Let’s start with the VCs.

I’m 19, I’m a freshman pursuing an undergraduate degree (that’s a topic for a whole other post though) and I like to think I’m pretty logical. I follow things through from inception to closure, and I base my arguments and decisions on what seems rational and attainable. So when I contacted some people at Oak HC/FT (I’ll admit I had some help) I was told I needed a brief 1-2 page explainer of what it was that we did and how (you can read that in the info dump below in the document entitled “Solicit Description”). On a side note, I’d recommend you read everything that’s in there if you’ve come this far. Now, I thought I was very, very clear. I laid out what I’ve explained to you, dear Reader, and I also laid out some future plans that we had. I included the deck from the original pitch (also found below) and I sent it off.

Hook. Line. Miss.

Not far enough along. Not enough of a defined scope. To broad of an idea -- narrow it down, they said! We don’t understand what you’re doing (even though I thought I couldn’t be more clear, but you can decide for yourself).

Failure one. Failure to market ourselves, the problem and the product clearly. This right here, this should have been a bigger eye-opener then it was. I certainly adjusted the strategy and kept this in mind when I made subsequent pitches/decks but it was clear from this point that people either didn’t see the problem, didn’t think it was an issue, or didn’t think this was the right, or far enough along solution.

So I want to be incredibly clear at this point. I LOVED the people at Oak HC/FT. They’re actually honest and did their due diligence on us. I’m not complaining about investors, and I want to be clear: if I ever have another HealthCare or FinTech related business that gets some traction I’ll be going straight to them. It should be abundantly clear that I’m not assailing them.

Instead, I’m assailing the institutional thinking. For a lot of people, what we pitched wasn't so much a product as it was the idea of going digital, of accomplishing everything online -- something that went against established, accepted, tradition that made them uncomfortable. It wasn’t necessarily their age (though most of the people we pitched were older by nature as getting an M.D. and being respected in the medical field takes time) but the fact they’d spent so long in the institution that the institution DIDN’T look as crazy as it did to me, a complete and total outsider. It’s this combination of stagnation of thought, complacency and groupthink that create an intersection by which the insanity of the institution appears normal, and we, as the outsiders attempting to change the system are regarded as assailants and questioned accordingly.

So now for a little technical bit.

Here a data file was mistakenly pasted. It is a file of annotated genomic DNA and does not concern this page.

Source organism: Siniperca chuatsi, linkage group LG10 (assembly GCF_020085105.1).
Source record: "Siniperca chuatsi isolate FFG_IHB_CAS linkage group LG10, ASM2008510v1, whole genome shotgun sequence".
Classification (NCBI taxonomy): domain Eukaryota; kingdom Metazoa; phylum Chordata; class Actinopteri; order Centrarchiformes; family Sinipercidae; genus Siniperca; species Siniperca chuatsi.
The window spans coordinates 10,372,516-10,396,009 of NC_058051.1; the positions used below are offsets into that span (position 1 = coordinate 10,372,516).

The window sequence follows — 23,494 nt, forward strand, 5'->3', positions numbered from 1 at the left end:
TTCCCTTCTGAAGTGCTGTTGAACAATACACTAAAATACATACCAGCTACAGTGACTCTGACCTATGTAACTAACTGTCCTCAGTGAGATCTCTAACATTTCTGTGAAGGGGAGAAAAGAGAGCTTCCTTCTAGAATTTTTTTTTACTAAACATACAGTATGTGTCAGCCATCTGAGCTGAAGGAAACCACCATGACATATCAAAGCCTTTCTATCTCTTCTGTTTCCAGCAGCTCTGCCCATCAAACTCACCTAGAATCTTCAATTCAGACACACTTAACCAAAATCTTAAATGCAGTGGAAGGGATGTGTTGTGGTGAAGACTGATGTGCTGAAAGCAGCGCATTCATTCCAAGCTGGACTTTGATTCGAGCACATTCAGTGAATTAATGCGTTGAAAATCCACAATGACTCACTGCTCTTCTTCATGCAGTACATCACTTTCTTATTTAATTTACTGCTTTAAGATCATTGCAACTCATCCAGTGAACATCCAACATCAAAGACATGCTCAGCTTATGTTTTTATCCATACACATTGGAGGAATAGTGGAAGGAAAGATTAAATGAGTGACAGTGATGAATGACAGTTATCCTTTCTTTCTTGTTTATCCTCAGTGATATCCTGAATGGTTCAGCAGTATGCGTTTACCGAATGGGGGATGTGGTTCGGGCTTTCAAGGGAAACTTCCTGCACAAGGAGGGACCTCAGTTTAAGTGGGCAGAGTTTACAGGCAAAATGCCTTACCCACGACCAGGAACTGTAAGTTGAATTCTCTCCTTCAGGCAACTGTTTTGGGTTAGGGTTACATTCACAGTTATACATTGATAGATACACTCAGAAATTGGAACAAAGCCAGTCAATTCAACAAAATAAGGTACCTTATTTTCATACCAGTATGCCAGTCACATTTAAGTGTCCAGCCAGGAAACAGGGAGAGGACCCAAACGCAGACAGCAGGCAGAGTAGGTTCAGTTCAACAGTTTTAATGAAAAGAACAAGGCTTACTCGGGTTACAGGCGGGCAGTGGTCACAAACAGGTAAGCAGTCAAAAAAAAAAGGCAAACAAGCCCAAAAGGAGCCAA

I rewrote the API for this 3 times. I started by how I would’ve before this project with my own server implementation in PHP. That initial deploy was pretty large and it took me one month, all of February, to pin down so that this would work properly (note to self, never ever use Phalcon again). Then, when I was back at Yale on March 4th I had some free time on that Friday night and I said, “Meh, I can get better performance, let me do this in Node.js” and that implementation was maybe 1/8 of the amount of code of the original and performed better (written in one(!) night mind you). From there though, and the reason I’m writing about this, I found out about AWS Lambda (thanks to the person who I know is reading this but wouldn’t want to be named), and holy fucking shit is that service amazing. It simply could not be more amazing. In 13 lines, 13 motherfucking lines, I had a working API that was completely built on the Amazon stack. Meaning no longer was I responsible for uptime, reliability or signing, instead that was all on Amazon and that was amazing.

I bring this up for two reasons, one because Lambda is amazing and you should go use it right now, and two because this gets at a bigger issue. For the entire month of February I was spending a sizeable portion of my free time (late nights, mornings, and weekends) pinning down the specification for the API. It gets hard to keep working when you’re team is busy, or it feels like they aren’t engaged. Aaron and I were using Slack, and certainly we were talking regularly but we’re both very, very busy people, Aaron even more so than me. Now, I want to be clear, I really like Aaron (and I might want him to write me a letter at some point, especially when he gets those letters after his name 😁😁!) but it’s very hard for me, at least personally, to continue working so hard when it can feel like I’m the only one driving, when it feels like I’m the only one pushing commits and continuing to drive development.

In the future, if Aaron has more time, and I’m available, I would love to work on another project with him because we think similarly, and yet we approach problems in different ways and it’s for this reason that I think we would write some truly amazing software together. That said, it was just so very hard to continuing developing PrintShare at pace when it felt to me at times like I was the only one that was pushing as hard to keep moving forward.